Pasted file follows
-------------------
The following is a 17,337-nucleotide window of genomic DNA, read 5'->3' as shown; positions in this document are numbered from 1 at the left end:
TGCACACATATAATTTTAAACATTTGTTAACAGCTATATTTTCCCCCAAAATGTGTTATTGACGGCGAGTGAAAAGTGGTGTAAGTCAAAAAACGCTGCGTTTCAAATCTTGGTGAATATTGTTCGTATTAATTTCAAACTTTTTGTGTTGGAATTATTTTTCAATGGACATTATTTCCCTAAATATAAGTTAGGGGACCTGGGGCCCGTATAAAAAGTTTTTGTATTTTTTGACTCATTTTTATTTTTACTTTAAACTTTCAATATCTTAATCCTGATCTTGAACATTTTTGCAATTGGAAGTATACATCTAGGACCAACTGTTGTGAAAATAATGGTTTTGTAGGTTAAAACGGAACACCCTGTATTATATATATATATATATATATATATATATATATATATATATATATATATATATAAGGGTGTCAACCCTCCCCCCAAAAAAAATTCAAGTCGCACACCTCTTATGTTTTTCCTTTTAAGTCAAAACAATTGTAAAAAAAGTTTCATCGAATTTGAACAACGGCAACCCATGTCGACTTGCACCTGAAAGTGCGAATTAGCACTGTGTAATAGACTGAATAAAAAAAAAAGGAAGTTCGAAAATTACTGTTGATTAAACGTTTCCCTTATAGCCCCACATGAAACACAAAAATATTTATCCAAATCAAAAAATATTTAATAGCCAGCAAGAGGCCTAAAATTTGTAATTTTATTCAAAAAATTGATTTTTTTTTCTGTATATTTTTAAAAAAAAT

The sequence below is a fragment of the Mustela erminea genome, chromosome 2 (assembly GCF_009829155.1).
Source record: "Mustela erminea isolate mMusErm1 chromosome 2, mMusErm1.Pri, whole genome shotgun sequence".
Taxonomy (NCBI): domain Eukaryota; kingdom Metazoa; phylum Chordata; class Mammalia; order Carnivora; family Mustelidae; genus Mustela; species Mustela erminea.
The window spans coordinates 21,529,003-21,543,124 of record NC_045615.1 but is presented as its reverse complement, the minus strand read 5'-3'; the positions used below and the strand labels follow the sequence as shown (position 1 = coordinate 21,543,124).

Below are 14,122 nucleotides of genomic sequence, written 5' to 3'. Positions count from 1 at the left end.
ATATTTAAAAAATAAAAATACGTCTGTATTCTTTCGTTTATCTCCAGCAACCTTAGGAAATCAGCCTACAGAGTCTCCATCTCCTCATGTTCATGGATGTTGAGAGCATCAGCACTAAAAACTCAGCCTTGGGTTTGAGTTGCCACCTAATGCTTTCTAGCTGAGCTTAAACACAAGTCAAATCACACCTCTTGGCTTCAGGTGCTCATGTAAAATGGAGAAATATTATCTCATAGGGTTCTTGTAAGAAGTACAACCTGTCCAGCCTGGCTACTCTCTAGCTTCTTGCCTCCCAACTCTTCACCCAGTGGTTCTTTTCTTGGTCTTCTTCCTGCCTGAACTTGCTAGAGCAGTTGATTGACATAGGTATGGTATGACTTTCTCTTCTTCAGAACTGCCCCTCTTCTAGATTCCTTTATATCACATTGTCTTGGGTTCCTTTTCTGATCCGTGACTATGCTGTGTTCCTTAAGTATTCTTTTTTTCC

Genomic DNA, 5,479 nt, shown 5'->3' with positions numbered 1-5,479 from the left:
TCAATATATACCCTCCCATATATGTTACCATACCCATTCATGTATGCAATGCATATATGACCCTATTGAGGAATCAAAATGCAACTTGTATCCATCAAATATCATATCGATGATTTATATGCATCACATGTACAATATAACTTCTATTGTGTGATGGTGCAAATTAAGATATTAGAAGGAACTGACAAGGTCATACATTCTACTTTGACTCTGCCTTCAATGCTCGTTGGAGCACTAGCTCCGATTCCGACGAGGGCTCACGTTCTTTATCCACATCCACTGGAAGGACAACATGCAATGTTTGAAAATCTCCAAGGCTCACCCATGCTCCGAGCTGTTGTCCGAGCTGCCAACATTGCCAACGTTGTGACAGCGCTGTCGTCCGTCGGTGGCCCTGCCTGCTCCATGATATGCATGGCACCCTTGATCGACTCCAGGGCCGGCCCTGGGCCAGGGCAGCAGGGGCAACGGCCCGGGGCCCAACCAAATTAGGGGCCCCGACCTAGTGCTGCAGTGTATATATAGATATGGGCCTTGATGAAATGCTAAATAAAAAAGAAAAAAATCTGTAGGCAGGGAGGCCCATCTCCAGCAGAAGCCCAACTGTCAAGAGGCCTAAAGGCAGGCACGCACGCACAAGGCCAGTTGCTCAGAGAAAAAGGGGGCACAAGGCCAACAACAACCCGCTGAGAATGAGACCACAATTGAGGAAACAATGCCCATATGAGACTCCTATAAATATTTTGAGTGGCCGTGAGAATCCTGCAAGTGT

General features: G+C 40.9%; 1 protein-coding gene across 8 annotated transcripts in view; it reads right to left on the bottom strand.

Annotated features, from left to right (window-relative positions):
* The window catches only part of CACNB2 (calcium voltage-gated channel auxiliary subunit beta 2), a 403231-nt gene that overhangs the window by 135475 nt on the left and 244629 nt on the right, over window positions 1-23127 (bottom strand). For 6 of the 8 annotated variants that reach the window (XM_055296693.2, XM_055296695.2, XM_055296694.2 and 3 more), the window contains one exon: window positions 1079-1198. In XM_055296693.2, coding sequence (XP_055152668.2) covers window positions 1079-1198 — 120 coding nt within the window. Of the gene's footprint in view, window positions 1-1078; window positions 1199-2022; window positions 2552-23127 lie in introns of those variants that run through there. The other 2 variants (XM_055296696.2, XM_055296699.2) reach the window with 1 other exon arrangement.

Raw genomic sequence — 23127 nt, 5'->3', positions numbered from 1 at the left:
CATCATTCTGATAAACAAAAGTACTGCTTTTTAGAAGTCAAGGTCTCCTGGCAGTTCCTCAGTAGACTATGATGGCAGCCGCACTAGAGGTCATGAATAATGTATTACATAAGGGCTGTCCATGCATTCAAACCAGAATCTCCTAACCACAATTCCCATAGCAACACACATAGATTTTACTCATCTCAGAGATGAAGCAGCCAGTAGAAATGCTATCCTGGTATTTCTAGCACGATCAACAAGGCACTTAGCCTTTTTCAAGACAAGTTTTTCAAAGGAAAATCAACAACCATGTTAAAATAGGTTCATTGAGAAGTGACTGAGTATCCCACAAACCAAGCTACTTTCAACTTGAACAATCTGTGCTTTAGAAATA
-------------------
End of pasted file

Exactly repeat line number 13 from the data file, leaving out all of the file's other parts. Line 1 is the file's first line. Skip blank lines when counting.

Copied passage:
* The window catches only part of CACNB2 (calcium voltage-gated channel auxiliary subunit beta 2), a 403231-nt gene that overhangs the window by 135475 nt on the left and 244629 nt on the right, over window positions 1-23127 (bottom strand). For 6 of the 8 annotated variants that reach the window (XM_055296693.2, XM_055296695.2, XM_055296694.2 and 3 more), the window contains one exon: window positions 1079-1198. In XM_055296693.2, coding sequence (XP_055152668.2) covers window positions 1079-1198 — 120 coding nt within the window. Of the gene's footprint in view, window positions 1-1078; window positions 1199-2022; window positions 2552-23127 lie in introns of those variants that run through there. The other 2 variants (XM_055296696.2, XM_055296699.2) reach the window with 1 other exon arrangement.